Really do we really need all this stuff?

5) Sustainability becomes part of the brief

I’ll be straight with all of you. We can easily create sustainable products. So why don’t we do it more frequently? Because it requires additional (in fact a lot of) time and effort to ensure all the factors are in place to make a product sustainable.
So in the hum drum of daily business financials, cost management, and shorter product lead times; sustainable discussions often fall by the way side. Compounded by the inertia of large organizations, moving towards sustainable product solutions will be a slow process indeed.
However I believe we can get more than half way there if sustainability is made part of the product brief. The other half would be motivation. I sincerely hope that sustainability becomes a habit, but it is still a very tough discussion. As off right now, sustainability does not gel with economics.
But we will need to persevere for our children’s sake. When we can get more people to be part of the solution, sustainability in products will be easier to implement. When sustainability finally moves to a critical mass, it will then take off, as economics of scale will now be our friend.
Well that’s my 5 wishes for 2010, a year that I can’t wait for, as I expect it to be really exciting! What about you? What do you hope or wish for yourself, career, design profession or industry? I look forward to hearing from you!

  • Jane Fane

    January 7, 2010 at 2:05 pm Reply

    2010 will be a great year ! Always look positive towards the future and try not to repeat the same mistakes again… I also wish for better health, prosperity in the world and a greener way of living. great post DT

  • George I

    January 5, 2010 at 10:42 pm Reply

    Here’s raising my glass to MUCH better 2010 and toasting with you!

  • Justin Moore-Brown

    January 5, 2010 at 6:13 pm Reply

    Bravo brother. You killed it with this post, and I love your outlook on both 2009 and 2010. I loved the fact that you, and many others, saw that 2009 was a year of opportunity by taking advantage of the down time to re-brand and to establish a brand by pulling away from the crowd.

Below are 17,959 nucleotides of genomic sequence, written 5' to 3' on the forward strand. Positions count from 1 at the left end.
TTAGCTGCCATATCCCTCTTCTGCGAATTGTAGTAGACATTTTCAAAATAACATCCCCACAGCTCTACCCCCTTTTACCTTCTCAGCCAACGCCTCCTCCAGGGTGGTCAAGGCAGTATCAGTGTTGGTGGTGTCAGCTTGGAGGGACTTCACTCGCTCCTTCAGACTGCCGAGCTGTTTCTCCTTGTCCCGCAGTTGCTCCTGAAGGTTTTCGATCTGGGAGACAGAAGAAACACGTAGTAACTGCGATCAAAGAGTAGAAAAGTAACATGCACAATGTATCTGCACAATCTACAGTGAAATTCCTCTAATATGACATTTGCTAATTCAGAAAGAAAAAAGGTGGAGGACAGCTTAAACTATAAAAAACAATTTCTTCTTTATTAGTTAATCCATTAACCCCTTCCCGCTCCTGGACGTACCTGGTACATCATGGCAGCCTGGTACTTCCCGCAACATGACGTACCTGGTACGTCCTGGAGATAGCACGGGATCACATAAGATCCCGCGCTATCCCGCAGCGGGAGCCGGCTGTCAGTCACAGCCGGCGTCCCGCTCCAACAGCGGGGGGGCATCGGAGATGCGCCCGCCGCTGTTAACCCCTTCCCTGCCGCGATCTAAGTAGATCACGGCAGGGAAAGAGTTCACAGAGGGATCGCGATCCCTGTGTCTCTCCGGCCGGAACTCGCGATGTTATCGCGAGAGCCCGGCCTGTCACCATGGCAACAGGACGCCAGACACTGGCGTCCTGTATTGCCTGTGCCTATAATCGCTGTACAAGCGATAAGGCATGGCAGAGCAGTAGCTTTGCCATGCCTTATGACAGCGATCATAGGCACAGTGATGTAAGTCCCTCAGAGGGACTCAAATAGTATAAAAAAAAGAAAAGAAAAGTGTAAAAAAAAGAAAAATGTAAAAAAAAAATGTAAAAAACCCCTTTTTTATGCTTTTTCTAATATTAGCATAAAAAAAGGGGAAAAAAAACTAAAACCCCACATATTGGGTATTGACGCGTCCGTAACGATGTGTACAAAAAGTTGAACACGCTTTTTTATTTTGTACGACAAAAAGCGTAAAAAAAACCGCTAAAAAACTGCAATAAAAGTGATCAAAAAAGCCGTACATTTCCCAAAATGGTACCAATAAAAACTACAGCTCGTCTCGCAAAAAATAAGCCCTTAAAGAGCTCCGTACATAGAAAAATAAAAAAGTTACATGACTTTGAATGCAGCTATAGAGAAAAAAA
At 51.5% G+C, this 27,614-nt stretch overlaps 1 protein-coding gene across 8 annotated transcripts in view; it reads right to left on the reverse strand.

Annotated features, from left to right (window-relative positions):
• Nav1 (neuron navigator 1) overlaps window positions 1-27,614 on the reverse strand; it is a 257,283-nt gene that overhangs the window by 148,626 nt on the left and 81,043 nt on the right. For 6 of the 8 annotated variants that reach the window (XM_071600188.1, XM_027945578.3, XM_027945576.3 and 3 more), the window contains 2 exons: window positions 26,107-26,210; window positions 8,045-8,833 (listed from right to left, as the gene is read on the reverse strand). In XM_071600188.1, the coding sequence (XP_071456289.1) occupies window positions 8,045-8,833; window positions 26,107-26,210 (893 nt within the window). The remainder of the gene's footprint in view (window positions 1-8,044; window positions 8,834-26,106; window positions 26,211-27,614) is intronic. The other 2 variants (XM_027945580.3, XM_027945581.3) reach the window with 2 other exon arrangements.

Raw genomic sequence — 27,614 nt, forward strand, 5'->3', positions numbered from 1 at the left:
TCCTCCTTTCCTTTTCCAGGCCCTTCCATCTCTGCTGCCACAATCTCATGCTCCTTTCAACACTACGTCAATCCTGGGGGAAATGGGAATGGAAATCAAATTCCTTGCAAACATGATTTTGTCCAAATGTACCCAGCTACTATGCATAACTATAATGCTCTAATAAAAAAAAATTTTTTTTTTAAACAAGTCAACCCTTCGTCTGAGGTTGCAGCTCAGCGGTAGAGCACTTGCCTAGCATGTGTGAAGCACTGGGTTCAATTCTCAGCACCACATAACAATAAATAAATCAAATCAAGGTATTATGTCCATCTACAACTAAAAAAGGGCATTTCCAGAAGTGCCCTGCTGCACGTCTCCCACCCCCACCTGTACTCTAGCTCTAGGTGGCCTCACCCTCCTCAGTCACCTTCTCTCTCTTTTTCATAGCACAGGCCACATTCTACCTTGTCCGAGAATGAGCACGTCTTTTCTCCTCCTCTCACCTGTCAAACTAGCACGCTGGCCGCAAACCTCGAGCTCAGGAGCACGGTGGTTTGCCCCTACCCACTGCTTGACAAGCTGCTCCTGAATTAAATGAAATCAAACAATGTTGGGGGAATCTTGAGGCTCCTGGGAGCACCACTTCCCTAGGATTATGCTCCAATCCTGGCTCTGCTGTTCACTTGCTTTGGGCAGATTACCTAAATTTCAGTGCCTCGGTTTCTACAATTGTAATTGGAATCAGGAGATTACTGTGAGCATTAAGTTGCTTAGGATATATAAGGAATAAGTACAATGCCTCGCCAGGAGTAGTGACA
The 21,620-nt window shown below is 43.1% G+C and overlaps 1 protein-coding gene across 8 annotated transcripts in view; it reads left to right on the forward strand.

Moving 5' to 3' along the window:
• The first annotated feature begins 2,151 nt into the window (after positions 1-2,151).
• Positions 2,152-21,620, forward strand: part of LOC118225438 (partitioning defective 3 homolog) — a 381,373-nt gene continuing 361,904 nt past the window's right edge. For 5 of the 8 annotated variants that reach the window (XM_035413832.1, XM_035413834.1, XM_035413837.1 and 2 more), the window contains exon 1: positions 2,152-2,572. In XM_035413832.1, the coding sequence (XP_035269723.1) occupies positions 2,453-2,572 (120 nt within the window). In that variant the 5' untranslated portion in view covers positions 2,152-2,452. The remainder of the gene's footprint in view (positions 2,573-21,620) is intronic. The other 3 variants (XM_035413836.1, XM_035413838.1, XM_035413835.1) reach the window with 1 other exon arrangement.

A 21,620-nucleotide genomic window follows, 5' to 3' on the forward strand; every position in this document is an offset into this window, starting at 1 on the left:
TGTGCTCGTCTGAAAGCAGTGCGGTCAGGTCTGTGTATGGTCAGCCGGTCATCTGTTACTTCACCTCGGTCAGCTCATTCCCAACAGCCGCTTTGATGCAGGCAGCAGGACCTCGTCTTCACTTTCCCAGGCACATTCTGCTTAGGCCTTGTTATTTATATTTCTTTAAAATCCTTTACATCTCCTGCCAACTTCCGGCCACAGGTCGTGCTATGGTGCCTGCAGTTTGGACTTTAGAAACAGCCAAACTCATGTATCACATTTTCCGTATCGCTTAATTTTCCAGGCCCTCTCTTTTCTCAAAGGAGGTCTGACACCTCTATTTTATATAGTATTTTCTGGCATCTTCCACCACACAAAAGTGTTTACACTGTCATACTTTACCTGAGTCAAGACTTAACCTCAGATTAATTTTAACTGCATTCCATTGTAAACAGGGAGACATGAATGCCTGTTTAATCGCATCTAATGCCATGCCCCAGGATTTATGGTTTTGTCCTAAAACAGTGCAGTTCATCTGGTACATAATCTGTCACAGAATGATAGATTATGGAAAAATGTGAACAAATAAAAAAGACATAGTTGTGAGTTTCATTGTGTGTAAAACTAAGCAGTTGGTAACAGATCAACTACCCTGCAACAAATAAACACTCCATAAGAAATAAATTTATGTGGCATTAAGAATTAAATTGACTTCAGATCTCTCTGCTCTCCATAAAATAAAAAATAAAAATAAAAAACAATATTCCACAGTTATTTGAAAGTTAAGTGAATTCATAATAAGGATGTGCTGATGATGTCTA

Differentiation is a big thing and 2009 was a great time to do it.
    Thanks for sharing and heres to a successful 2010!

  • Daniel Christadoss

    December 25, 2009 at 6:31 am Reply

    Thanks for a great list for 2010
    I would like to share mine with you and your readers.
    2010 should be a 20/10 year
    We learn to have energy savings of 20% using creative methods
    We use the sun, wind and other renewable energy sources 10%
    2010 should be the year of the creator of sustainable cities
    2010 should have more people gainfully employed
    2010 should bring better health to humanity
    2010 should show the world hope and a path for the future
    Wishing the citizens of the world a happy and prosperous new year
    Daniel Christadoss

  • DT

    December 24, 2009 at 5:08 pm Reply

    @emmanuel: Thanks for stopping by and sharing your comments! I love the quote: In Design We Trust!
    @George: Great example, and I can fully relate to it. This is a really common story of sustainability dying a quick death within a corporate environment. Thanks for sharing and a Merry Christmas to you and your family as well!

  • George I

    December 22, 2009 at 11:27 pm Reply

    Dude all I can say is ditto. And, “As off right now, sustainability does not gel with economics” – you summed it up. When I was at Fisher-Price, and we had a chance to use plant-based bioplastic for the first time in brand’s history, the great idea died a quick and painful death the minute costs showed up. Beyond sad – untill the both the costs and material properties of bioplastics come closely competitive with commodity materials, it’s a no-go for mass manufacturers like that.
    O and – Merry Christmas and a lovely 2010 to you!

  • Emmanuel

    December 22, 2009 at 9:59 am Reply

    Maybe I’m quite hopeful too, but I think the wishes you listed are on the way.
    I wish also to see the 4th realized, this could be a trend of “consciousness” with many positive consequences.
    And the best I could wish, is that crisis become a sort of major Renaissance for our civilizations.
    We were too focused, the crash awake us, and now we have to think globally and we will do that.
    “In design we trust” 🙂